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Thread: How to Cover the Costs of Mountain Mishaps

  1. #16
    Senior Member B the Hiker's Avatar
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    The American Alpine Club also offers rescue insurance. I am a member for other reasons (their library is phenomenal!), but it's a very nice benefit, to be certain.

    https://americanalpineclub.org/rescue


    Brian

  2. #17
    Senior Member skiguy's Avatar
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    Quote Originally Posted by maineguy View Post
    Exactly! Controversial, yes. But hardly discredited. Here is what Guy Waterman had to say about the matter:

    Attachment 6897
    No doubt controversial as a discussion as always. Interesting to see that many of the same arguments about rescues have existed for decades. Only as an opinion and not necessarily my personal beliefs but have we evolved positively as a hiking community, or have we actually contributed to emergency events since when the article was written in Appalachia. I remember when Cell Phones first arrive in The White Mountains. That was the beginning of the onslaught of technology available to the common man which was received by the community controversially. Would be interesting if the number of rescues has increased or decreased. Also are those rescues more successful given the onset of technology. Probably not a tangible number but has the increased technology actually educated the general hiking community or actually contributed to the decline in self-reliance?
    "I'm getting up and going to work everyday and I am stoked. That does not suck!"__Shane McConkey

  3. #18
    Senior Member maineguy's Avatar
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    Quote Originally Posted by skiguy View Post
    has the increased technology actually educated the general hiking community or actually contributed to the decline in self-reliance?
    I'm pretty sure that the proliferation of cell phones has led to an increase in back country rescues, especially the type where hikers don't have a flashlight, map, compass, etc.

    Click image for larger version. 

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  4. #19
    Senior Member Nessmuk's Avatar
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    Quote Originally Posted by maineguy View Post
    I'm pretty sure that the proliferation of cell phones has led to an increase in back country rescues, especially the type where hikers don't have a flashlight, map, compass, etc.

    Click image for larger version. 

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    Absolutely true. As a matter of fact, trained SAR teams get very little to no business these days. At least in NY, Forest Rangers are dispatched and reach the scene and the subject so quickly that there is no need for outside experienced assistance. Teams are falling apart and losing members from lack of activity and boredom. One point of view is that is not necessarily a bad thing, but when the rare massive SAR incident campaigns do come along, we have very few well trained searchers, with even fewer experienced crew bosses to lead crews, and are left with massive numbers of untrained ill equiped local civilians to herd and babysit into the woods.
    Last edited by Nessmuk; 08-09-2022 at 01:40 PM.
    "She's all my fancy painted her, she's lovely, she is light. She waltzes on the waves by day and rests with me at night." - Nessmuk, Forest and Stream, July 21, 1880 [of the Wood Drake Canoe built for him by Rushton]

  5. #20
    Senior Member dug's Avatar
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    Quote Originally Posted by maineguy View Post
    I'm pretty sure that the proliferation of cell phones has led to an increase in back country rescues, especially the type where hikers don't have a flashlight, map, compass, etc.

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    Probably true. Of course, what goes unaccounted for is the "hey I'm running late don't worry I won't be back in time for dinner" call that maybe could've triggered a call to SAR.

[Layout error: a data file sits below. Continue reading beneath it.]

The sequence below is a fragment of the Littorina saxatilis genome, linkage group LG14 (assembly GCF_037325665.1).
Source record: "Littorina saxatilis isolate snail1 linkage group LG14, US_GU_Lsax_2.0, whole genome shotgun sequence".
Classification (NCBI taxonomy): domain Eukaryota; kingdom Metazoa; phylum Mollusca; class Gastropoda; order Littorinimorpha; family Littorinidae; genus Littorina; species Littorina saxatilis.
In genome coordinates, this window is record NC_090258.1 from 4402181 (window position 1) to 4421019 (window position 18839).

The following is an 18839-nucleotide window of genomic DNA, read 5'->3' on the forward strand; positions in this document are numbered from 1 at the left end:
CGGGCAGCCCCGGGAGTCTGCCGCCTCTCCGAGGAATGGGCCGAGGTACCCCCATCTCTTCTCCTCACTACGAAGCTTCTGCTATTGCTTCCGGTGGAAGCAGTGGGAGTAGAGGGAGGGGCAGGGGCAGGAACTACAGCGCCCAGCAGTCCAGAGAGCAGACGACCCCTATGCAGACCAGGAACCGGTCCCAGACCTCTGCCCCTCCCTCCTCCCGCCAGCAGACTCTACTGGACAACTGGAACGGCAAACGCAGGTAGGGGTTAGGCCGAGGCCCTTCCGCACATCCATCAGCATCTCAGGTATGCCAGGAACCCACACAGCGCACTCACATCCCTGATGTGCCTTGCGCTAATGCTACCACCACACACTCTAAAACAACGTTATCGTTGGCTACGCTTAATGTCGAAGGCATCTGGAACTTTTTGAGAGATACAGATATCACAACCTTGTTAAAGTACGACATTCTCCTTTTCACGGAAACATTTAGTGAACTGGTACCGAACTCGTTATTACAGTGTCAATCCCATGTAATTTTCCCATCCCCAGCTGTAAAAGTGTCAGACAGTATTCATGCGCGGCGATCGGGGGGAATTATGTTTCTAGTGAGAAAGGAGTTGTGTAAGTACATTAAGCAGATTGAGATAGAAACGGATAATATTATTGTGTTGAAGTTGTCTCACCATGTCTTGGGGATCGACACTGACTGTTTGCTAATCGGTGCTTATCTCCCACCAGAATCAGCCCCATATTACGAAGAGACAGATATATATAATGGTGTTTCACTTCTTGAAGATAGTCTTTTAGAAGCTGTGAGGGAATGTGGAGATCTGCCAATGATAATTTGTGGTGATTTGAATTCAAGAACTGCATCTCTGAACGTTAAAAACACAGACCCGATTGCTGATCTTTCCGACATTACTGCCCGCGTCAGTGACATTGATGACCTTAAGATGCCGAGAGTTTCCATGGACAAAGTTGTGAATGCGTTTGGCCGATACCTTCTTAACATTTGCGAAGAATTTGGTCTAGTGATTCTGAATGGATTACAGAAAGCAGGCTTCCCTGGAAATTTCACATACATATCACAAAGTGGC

To Nessmuk's point below yours, "Search and Rescue" is now an antiquated term. Seems we can now call it "Curbside Pickup"

  6. #21
    Senior Member sierra's Avatar
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    Quote Originally Posted by skiguy View Post
    No doubt controversial as a discussion as always. Interesting to see that many of the same arguments about rescues have existed for decades. Only as an opinion and not necessarily my personal beliefs but have we evolved positively as a hiking community, or have we actually contributed to emergency events since when the article was written in Appalachia. I remember when Cell Phones first arrive in The White Mountains. That was the beginning of the onslaught of technology available to the common man which was received by the community controversially. Would be interesting if the number of rescues has increased or decreased. Also are those rescues more successful given the onset of technology. Probably not a tangible number but has the increased technology actually educated the general hiking community or actually contributed to the decline in self-reliance?
    The points you bring up, could make for a lengthy and interesting discussion. I once stated somewhere that cell phones have resulted in more calls to SAR and multiple people on whatever site I was on, disputed that opinion. I still find it hard to believe that is not the case, just by personal experience. I got lost in the Pemi once in December, this was pre cell phone. I just worked on finding my way out until I did, that was the only option afforded to me. I got hurt in CO and didn't carry my phone at the time (no coverage why bother) Took me almost 20 hours to get out, zero other options. In those two cases, how many of todays hikers would have called for help? Don't get me wrong, I'm not saying I'm tough, I just had no choice, but given the choice, how many of todays hikers would call?

  7. #22
    Senior Member Salty's Avatar
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    Maybe for NH when F&G shows up, they present an estimate of recovery costs and ask "are you sure you need rescuing?" Those truly in need won't hesitate (nor get billed).

    I am just kidding of course...

  8. #23
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    Quote Originally Posted by sierra View Post
    In those two cases, how many of todays hikers would have called for help? Don't get me wrong, I'm not saying I'm tough, I just had no choice, but given the choice, how many of todays hikers would call?